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Greek filmmaker Theo Angelopoulos dies in accident
His bleak landscapes, slow editing pace and long spells without any dialogue meant his movies did not always please filmgoers or critics.
American film critic Roger Ebert wrote of “Ulysses’ Gaze”: “There is a temptation to give ‘Ulysses’ Gaze’ the benefit of the doubt: To praise it for its vision, its daring, its courage, its great length. But I would not be able to look you in the eye if you went to see it, because how could I deny that it is a numbing bore?”
In a rare television interview last year, Angelopoulos said his next film was to be about Greece’s major financial crisis. He publicly called on rival political parties to work together to try and ease the hardships facing many Greeks.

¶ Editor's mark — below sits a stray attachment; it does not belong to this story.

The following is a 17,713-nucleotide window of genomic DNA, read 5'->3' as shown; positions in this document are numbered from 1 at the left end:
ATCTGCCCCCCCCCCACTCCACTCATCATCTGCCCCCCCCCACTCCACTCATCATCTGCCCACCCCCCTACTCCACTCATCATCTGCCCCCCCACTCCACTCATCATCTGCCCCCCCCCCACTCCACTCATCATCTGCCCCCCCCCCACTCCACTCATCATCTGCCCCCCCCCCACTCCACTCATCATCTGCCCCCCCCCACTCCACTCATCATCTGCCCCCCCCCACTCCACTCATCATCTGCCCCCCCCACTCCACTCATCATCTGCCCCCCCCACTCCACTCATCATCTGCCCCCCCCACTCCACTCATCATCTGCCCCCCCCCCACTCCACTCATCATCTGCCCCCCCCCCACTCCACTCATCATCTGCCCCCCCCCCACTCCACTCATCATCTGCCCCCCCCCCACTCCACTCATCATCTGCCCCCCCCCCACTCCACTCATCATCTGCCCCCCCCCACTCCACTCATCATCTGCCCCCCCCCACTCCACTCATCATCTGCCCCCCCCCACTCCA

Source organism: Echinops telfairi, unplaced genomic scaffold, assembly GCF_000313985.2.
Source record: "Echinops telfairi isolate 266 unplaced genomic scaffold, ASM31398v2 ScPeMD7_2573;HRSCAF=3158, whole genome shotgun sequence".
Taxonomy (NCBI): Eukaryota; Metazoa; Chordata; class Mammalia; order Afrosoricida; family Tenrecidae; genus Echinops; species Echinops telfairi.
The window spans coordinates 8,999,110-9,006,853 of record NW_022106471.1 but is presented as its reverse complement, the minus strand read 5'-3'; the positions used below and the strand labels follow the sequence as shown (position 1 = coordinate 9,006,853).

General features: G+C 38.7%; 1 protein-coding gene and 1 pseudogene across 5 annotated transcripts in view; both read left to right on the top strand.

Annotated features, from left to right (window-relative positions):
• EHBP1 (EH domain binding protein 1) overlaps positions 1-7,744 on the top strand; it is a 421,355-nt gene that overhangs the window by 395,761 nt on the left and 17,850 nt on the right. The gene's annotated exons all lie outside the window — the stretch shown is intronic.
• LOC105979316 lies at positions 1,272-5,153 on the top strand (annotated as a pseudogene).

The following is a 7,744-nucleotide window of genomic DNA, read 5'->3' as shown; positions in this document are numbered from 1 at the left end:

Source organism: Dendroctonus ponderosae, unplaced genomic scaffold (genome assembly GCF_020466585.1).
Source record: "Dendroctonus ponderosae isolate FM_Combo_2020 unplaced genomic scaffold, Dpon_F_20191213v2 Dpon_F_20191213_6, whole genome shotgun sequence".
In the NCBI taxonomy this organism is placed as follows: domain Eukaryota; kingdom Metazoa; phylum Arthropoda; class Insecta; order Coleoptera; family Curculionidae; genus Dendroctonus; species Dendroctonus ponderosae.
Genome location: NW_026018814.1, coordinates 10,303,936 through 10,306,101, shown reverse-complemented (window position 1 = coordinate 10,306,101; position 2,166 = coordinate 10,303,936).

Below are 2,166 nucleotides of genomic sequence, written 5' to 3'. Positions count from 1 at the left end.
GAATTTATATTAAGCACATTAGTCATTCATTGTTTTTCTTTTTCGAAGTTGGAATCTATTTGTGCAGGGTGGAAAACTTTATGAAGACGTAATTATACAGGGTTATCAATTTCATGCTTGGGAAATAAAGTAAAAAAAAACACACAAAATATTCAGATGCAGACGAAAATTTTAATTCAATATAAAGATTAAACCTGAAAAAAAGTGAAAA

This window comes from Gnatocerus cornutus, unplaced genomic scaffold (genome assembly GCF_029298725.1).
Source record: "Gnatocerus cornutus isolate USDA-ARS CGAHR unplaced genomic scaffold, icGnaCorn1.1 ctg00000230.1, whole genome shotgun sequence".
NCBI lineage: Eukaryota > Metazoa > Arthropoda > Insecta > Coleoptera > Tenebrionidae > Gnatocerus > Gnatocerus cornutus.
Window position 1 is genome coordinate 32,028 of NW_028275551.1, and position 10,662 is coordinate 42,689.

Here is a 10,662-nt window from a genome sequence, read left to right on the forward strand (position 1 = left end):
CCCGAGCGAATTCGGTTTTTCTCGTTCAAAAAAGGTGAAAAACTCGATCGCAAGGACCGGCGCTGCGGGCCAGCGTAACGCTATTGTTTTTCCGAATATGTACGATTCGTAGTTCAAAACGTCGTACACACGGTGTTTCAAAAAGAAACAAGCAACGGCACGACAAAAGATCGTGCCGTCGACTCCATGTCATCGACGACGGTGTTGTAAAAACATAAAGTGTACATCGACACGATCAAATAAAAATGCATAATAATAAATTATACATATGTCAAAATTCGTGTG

“I remain a leftist in total confusion,” he told state-run NET television.
Several months later, the country’s two main rival political parties agreed to form a coalition government to tackle Greece’s enormous debt problems.
“This is an emergency situation. We must realize this. So we must all examine what can be done _ the left and right. This is my plea,” he said in the interview. “I am afraid of what tomorrow will bring.”
By Matt Kibbe
The short-term deal will assure long-term overspending
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